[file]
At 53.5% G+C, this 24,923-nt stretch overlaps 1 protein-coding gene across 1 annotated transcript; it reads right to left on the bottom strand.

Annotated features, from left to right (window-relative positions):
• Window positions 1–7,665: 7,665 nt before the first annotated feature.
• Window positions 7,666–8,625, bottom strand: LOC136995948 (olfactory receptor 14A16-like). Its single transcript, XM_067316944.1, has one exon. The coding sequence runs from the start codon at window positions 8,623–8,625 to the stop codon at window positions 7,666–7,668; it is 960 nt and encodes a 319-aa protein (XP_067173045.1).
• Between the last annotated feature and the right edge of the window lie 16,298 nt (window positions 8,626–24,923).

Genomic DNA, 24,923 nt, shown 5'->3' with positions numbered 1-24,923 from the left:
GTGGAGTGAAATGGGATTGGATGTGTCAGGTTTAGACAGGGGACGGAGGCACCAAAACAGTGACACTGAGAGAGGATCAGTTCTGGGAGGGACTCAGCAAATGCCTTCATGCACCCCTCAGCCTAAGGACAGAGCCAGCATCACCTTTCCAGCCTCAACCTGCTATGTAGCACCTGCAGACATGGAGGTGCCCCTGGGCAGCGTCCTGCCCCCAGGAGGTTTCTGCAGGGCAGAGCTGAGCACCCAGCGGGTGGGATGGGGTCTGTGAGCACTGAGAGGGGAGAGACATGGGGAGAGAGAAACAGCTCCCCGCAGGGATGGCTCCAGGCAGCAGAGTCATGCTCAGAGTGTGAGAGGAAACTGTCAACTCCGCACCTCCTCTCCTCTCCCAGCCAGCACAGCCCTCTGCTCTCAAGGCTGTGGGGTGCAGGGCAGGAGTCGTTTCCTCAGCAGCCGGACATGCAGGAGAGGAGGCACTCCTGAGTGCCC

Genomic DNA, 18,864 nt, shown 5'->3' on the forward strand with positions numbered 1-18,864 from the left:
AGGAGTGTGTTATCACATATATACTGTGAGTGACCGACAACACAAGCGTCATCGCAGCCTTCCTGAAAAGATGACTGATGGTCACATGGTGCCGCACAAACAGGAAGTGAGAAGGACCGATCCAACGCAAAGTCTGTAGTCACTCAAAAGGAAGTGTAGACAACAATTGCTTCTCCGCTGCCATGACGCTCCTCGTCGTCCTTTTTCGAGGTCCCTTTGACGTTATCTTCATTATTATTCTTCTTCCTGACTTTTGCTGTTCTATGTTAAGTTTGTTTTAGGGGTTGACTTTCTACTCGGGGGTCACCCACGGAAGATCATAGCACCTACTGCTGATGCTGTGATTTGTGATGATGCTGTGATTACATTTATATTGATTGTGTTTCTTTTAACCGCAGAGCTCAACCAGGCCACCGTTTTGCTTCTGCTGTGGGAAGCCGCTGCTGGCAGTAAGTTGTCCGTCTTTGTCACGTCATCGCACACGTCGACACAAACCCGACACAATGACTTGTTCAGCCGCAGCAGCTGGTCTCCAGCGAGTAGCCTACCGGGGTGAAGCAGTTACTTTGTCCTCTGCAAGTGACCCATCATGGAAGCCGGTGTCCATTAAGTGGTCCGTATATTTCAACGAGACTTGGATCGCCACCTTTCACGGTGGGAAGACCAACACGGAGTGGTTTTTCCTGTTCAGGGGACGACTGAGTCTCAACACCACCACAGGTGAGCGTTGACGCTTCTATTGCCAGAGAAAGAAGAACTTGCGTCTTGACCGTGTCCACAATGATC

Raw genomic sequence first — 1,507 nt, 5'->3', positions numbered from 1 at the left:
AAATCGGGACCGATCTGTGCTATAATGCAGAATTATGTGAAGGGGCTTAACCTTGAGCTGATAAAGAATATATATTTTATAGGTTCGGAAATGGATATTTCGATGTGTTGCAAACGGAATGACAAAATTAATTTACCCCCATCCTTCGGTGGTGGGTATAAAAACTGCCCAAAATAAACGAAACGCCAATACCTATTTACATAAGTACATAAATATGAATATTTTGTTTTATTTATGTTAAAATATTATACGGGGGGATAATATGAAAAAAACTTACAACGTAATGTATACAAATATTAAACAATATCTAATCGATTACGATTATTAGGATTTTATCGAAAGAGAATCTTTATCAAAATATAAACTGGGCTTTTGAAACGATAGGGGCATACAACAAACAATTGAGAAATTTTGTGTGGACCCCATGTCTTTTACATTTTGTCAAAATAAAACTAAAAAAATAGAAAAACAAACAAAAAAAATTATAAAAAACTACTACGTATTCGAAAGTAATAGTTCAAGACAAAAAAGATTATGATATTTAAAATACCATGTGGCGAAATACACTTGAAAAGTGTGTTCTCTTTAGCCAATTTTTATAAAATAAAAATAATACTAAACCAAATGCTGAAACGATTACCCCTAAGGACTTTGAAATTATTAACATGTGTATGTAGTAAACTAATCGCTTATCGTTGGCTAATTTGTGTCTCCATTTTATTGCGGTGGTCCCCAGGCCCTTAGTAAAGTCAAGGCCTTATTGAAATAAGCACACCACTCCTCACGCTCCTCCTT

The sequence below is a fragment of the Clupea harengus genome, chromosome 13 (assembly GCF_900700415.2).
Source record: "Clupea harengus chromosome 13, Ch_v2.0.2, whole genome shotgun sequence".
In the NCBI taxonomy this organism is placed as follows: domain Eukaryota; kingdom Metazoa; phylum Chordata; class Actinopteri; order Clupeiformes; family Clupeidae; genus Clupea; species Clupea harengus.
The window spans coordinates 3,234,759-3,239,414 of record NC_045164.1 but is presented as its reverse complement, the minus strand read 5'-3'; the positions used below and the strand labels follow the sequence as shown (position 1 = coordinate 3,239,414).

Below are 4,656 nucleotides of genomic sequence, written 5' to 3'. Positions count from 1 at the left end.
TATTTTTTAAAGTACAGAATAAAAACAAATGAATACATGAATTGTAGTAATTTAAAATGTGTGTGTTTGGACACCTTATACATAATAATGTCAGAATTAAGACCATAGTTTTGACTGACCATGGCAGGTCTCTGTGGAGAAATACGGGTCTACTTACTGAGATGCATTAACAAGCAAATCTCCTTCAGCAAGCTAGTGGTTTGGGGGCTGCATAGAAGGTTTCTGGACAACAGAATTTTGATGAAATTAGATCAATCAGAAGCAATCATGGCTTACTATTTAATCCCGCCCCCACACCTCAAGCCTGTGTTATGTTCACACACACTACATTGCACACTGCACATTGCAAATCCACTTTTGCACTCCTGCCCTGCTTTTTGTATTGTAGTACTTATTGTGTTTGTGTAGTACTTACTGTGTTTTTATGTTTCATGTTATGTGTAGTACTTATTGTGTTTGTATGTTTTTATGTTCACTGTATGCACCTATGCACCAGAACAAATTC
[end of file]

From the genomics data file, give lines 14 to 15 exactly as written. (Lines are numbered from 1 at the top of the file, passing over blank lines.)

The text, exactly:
In the NCBI taxonomy this organism is placed as follows: domain Eukaryota; kingdom Metazoa; phylum Chordata; class Actinopteri; order Clupeiformes; family Clupeidae; genus Clupea; species Clupea harengus.
The window spans coordinates 3,234,759-3,239,414 of record NC_045164.1 but is presented as its reverse complement, the minus strand read 5'-3'; the positions used below and the strand labels follow the sequence as shown (position 1 = coordinate 3,239,414).